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March 21, 2024

Greenwashing and Greenhushing: A Middle Ground Does Exist

Today, we feel like embarking on a bold metaphor. If you've ever watched Shrek, you've probably noticed that the legendary princess Fiona embodies the dilemma that has taken over the fashion world in recent years: to go green or not? But more importantly: will our appearance reflect who we really are? A very valid question. Because in a world where advocating for the environment seems to be vital for one's reputation, it is worth asking to what extent the commitments declared by companies reflect reality. And the answer to this question is less obvious than you might think. Alongside greenwashing, which has long since made its way into public opinion, an opposite trend is troubling consumers: greenhushing. Fashion players are caught between two extremes: communicating too much, even more than the truth, or not enough about the sustainability of their products. Let's have a look at these two trends and at the solutions to give the right value to your commitments.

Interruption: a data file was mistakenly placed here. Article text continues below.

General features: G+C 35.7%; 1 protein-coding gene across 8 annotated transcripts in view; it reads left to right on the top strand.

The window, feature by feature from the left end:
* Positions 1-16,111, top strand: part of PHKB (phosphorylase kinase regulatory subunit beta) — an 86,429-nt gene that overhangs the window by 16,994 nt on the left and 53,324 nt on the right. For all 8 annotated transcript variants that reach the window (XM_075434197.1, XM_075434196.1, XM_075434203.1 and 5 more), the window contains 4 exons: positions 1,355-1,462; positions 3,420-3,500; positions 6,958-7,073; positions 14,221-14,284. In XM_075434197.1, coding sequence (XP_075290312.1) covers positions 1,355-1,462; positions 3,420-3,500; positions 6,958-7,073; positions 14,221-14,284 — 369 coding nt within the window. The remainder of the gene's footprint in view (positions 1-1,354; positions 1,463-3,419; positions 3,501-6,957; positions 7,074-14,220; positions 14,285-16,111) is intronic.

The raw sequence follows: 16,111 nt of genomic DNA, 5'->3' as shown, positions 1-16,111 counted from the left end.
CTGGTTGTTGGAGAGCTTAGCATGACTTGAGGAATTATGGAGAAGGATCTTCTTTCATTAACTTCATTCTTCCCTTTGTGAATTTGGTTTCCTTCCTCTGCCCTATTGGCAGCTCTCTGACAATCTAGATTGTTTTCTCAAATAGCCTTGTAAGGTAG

Greenwashing, a sedative for consciences

If we had to summarize the now widely known trend of greenwashing, we would certainly use this sentence: "By saying too much, we end up saying nothing". Greenwashing is the use of eco-friendly claims to convey an environmentally responsible image to the general public that does not correspond to reality. The objective is to attract consumers thanks to a good reputation and to convince even the most eco-conscious. Indeed, marketing strategies can operate in a more or less implicit way to appeal to the general public: for instance, green packaging or an advertising campaign reminiscent of nature. Or even expressions likely to be misinterpreted by the consumer, such as the words "zero carbon".

The danger of this practice is exactly that of deforming the perception of actions carried out to protect the environment in the eyes of the public. The confused and misinformed consumers believe that they are doing a good deed by buying a product that is not actually environmentally friendly. However, there is a less obvious and equally detrimental consequence. A brand that advertises its commitment to the environment can give us the feeling that the efforts made for the planet are sufficient and that the problem is being solved. This could not be further from the truth.